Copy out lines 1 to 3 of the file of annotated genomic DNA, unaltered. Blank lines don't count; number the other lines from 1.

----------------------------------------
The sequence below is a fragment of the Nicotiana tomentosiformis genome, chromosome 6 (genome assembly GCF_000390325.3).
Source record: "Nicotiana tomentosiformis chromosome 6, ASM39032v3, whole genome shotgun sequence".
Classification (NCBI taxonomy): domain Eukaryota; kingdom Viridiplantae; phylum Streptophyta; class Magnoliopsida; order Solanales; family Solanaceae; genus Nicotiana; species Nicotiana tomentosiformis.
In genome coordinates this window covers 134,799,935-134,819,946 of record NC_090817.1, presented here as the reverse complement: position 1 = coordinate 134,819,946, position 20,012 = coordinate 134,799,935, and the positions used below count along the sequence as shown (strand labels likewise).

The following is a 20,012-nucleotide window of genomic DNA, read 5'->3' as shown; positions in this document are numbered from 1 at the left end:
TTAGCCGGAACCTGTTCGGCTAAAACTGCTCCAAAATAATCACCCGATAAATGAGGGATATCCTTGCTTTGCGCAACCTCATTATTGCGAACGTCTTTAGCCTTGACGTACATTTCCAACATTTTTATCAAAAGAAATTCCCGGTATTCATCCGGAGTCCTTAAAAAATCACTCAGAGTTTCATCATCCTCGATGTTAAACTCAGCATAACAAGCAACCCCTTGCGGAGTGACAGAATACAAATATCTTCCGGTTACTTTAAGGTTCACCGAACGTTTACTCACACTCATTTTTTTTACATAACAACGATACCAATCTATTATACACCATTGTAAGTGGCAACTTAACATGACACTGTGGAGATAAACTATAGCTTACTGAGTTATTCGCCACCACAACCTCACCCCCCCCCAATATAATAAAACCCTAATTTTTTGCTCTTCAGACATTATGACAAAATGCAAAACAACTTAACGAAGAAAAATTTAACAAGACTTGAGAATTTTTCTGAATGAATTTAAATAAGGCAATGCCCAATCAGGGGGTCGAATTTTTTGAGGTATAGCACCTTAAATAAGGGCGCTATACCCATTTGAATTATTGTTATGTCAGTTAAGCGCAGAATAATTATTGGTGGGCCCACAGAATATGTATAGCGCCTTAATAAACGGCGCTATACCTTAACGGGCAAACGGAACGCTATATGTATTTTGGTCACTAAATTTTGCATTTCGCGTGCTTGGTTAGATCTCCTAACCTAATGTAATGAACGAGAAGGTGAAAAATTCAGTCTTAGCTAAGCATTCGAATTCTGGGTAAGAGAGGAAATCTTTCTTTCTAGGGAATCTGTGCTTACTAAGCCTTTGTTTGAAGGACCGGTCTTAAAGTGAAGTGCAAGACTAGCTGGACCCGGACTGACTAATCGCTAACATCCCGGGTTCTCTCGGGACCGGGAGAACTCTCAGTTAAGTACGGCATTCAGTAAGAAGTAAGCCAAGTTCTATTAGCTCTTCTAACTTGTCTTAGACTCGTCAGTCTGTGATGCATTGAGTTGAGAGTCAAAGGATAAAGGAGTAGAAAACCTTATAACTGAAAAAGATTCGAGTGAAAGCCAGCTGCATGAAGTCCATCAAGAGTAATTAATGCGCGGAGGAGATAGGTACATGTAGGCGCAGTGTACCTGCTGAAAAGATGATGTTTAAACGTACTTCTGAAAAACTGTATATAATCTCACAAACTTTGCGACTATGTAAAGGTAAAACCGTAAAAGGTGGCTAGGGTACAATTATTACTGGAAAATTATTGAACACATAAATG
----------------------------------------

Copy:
The sequence below is a fragment of the Nicotiana tomentosiformis genome, chromosome 6 (genome assembly GCF_000390325.3).
Source record: "Nicotiana tomentosiformis chromosome 6, ASM39032v3, whole genome shotgun sequence".
Classification (NCBI taxonomy): domain Eukaryota; kingdom Viridiplantae; phylum Streptophyta; class Magnoliopsida; order Solanales; family Solanaceae; genus Nicotiana; species Nicotiana tomentosiformis.